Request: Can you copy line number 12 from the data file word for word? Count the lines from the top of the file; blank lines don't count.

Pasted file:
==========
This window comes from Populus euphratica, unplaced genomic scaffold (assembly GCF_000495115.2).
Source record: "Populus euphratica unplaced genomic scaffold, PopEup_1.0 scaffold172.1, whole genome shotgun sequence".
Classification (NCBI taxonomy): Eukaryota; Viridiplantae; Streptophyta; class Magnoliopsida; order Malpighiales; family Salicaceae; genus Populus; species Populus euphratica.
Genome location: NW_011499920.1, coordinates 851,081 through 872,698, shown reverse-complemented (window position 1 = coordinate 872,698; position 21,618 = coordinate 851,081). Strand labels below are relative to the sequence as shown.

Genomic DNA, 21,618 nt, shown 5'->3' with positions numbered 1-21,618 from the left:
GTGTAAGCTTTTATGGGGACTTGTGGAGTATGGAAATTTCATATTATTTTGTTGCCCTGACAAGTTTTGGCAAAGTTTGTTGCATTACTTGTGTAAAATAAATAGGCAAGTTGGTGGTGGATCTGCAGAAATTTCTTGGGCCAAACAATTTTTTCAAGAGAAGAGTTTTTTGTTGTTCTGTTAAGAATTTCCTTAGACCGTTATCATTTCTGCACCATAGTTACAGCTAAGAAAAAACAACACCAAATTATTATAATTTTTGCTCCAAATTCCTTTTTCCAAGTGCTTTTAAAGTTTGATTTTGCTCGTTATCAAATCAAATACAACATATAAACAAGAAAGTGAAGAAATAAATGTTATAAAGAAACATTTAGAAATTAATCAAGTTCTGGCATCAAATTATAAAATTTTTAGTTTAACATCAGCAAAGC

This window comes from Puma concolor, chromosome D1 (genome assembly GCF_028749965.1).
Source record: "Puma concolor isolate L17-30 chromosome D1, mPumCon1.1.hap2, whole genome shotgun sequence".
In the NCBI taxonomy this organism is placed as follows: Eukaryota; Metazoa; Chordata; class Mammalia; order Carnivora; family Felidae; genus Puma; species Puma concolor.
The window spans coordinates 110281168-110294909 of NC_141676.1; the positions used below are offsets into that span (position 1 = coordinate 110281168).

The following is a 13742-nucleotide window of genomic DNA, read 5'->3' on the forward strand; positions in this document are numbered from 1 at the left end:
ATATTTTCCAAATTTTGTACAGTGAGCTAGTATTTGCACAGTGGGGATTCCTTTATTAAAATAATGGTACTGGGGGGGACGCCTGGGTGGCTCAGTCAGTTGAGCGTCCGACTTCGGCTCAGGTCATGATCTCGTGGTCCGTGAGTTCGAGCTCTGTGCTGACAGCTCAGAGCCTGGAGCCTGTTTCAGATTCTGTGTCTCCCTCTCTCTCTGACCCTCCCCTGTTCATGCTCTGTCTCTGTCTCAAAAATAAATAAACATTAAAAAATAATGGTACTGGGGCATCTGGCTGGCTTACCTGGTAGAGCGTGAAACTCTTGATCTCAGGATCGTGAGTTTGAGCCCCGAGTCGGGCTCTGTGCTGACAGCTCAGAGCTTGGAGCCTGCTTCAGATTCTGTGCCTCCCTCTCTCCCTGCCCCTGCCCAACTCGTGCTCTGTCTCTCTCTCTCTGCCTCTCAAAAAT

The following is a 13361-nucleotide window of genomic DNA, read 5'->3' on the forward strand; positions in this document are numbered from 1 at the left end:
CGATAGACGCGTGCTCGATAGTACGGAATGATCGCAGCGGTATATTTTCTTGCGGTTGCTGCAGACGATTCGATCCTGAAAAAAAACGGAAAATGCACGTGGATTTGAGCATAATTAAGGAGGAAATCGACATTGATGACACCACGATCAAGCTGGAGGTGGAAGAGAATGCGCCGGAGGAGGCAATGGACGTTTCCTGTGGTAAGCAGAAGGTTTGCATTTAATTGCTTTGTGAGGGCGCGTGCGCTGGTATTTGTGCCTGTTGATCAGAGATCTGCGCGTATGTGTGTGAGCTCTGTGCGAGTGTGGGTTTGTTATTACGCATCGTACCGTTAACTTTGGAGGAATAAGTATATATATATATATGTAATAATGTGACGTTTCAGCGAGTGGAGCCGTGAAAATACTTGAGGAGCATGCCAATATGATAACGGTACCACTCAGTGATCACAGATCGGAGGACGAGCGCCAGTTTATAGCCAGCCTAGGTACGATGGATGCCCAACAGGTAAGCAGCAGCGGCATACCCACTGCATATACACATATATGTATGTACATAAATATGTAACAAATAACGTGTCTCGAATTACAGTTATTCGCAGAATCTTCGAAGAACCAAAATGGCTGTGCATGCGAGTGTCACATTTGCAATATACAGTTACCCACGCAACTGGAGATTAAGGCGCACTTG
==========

ATATTTTCCAAATTTTGTACAGTGAGCTAGTATTTGCACAGTGGGGATTCCTTTATTAAAATAATGGTACTGGGGGGGACGCCTGGGTGGCTCAGTCAGTTGAGCGTCCGACTTCGGCTCAGGTCATGATCTCGTGGTCCGTGAGTTCGAGCTCTGTGCTGACAGCTCAGAGCCTGGAGCCTGTTTCAGATTCTGTGTCTCCCTCTCTCTCTGACCCTCCCCTGTTCATGCTCTGTCTCTGTCTCAAAAATAAATAAACATTAAAAAATAATGGTACTGGGGCATCTGGCTGGCTTACCTGGTAGAGCGTGAAACTCTTGATCTCAGGATCGTGAGTTTGAGCCCCGAGTCGGGCTCTGTGCTGACAGCTCAGAGCTTGGAGCCTGCTTCAGATTCTGTGCCTCCCTCTCTCCCTGCCCCTGCCCAACTCGTGCTCTGTCTCTCTCTCTCTGCCTCTCAAAAAT